2018 YPLC - LMS Local Heat

1 Feb 2018

London Materials Society Young Person's Lecture Competition Local Heat

 

The London region of the Young Persons Lecture Competition for students and professionals up to the age of 28 will deliver a 15 minute lecture on a topic related to materials, minerals, mining, packaging, clay technology and wood science.  

The select candidates will compete in the regional final held in London. Competitors must be 28 or under on 1 June 2018. 

For more information on the competition, visit the YPLC page on this website

 

Abstracts

ELECTRIC CONCRETE

Guilherme Augusto Ferreira Francisco, from Federal University of Minas Gerais

The electric concrete is a steel-based system that is able to melt snow and ice on its surface. The system is prepared with a mixture of wet concrete (cement, sand, and water) and also a dosage around 20 percent of steel shavings and a fine powder called “coke breeze”, both of which are industrial waste products. Once the mix is ready, it is poured over a series of steel bars. When the finished slabs are connected to a power source via steel rods inserted inside the concrete, they can generate heat that will spread to the concrete’s surface. Once energized, the system conducts a mild current, generating just enough heat to keep precipitation above the freezing point. The system has significant potential in cold-weather transportation infrastructure.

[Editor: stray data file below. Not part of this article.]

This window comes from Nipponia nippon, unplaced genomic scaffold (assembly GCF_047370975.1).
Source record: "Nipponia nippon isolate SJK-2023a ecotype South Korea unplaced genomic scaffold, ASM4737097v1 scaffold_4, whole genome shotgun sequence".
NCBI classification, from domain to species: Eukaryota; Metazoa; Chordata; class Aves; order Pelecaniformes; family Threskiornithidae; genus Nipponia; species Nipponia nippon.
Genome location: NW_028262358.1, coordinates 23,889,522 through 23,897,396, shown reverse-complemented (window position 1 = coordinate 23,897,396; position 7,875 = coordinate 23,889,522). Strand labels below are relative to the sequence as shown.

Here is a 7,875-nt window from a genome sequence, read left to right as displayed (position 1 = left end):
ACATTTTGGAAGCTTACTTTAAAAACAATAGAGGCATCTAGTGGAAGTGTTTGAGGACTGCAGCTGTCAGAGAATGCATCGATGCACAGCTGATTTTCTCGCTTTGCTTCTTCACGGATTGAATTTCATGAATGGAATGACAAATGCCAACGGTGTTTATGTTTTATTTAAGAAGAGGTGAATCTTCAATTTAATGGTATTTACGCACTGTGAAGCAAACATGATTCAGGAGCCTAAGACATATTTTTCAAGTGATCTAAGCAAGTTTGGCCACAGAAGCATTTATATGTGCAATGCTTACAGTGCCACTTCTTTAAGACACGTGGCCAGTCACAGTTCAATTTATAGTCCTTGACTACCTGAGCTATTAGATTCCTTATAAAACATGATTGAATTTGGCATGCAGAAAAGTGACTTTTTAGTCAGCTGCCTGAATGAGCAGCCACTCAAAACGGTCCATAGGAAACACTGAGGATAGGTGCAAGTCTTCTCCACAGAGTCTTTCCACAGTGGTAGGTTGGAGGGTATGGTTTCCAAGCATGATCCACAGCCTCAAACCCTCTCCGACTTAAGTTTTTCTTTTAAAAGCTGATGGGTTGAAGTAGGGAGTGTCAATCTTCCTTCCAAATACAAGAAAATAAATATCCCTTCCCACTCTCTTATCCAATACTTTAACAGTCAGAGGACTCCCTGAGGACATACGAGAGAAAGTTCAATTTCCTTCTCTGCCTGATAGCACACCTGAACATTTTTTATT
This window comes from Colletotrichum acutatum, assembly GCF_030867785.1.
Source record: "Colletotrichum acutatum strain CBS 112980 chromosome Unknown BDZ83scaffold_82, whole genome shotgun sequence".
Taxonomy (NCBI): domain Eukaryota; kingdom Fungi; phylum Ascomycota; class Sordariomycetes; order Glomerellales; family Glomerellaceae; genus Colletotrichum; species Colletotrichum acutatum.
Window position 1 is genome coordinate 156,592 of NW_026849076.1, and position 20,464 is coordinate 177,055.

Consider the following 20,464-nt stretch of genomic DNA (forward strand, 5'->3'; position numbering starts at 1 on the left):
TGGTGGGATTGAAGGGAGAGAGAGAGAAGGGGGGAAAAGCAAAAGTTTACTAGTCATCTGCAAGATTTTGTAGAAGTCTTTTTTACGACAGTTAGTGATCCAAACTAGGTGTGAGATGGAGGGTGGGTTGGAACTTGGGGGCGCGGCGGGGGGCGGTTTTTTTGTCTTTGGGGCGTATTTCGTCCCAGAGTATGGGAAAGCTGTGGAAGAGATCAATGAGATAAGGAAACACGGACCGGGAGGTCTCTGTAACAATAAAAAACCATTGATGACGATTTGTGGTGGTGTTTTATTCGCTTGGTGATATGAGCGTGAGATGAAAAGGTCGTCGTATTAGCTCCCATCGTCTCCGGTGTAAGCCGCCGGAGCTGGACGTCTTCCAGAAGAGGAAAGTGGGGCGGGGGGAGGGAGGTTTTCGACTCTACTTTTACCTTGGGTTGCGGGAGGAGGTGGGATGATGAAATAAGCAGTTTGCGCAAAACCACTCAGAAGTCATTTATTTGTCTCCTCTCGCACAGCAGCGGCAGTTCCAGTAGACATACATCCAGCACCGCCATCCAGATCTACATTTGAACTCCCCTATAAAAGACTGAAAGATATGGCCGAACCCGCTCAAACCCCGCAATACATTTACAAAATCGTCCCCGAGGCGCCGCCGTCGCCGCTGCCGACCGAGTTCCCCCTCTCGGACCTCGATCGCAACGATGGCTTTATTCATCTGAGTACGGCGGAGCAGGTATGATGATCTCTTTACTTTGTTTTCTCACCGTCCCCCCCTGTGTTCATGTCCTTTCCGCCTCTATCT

RAPID AND SENSITIVE DETECTION OF ANTIBIOTIC RESIDUES IN FOOD USING FUNCTIONALISED GOLD NANOPARTICLES

 Zexiang Brady Han, from Imperial College London

Even though antibiotics have prompted a dramatic decrease in illnesses and deaths since the 1940s, large doses of antibiotics residues in food can cause health problems in themselves and by driving the emergence and spread of antibiotic-resistant bacteria. Functionalised gold nanoparticles (AuNPs), with their fascinating surface plasmon resonance, can be used as colourimetric sensors for rapid and sensitive detection of antibiotic residues in food. A special focus will be put on detection of gentamicin in this talk. This colourimetric method is based on aggregation of gold nanoparticles, whose effect is visible to the naked eye. Extent of aggregation can be quantified using UV-Vis spectroscopy and visualised using transmission electron microscopy. Further research can be performed to test and optimise functionalised AuNPs for detection of other antibiotics and food contaminants and to use surface-enhanced Raman spectroscopy for simultaneous analysis of multiple antibiotics.

 

THE BLUE LED: CHALLENGE OF THE MILLENNIUM

Seif Mehannafrom Imperial College London

The invention of the blue LED and laser diode, which was the subject of the 2014 Nobel Prize in Physics, resulted in a flurry of technical innovation, such as Blu-Rays in optical data storage, energy-efficient white LEDs, and enhanced fluorescence spectroscopy in the biomedical world.

The blue LED in particular was a challenge due to the need to find a suitable semiconductor, and the need for a near-perfect crystal. Before the research by Nakamura, Akasaki, and Amano, the only blue LEDs were made of low power SiC, and the GaN crystals which were needed for high power LEDs contained too many defects.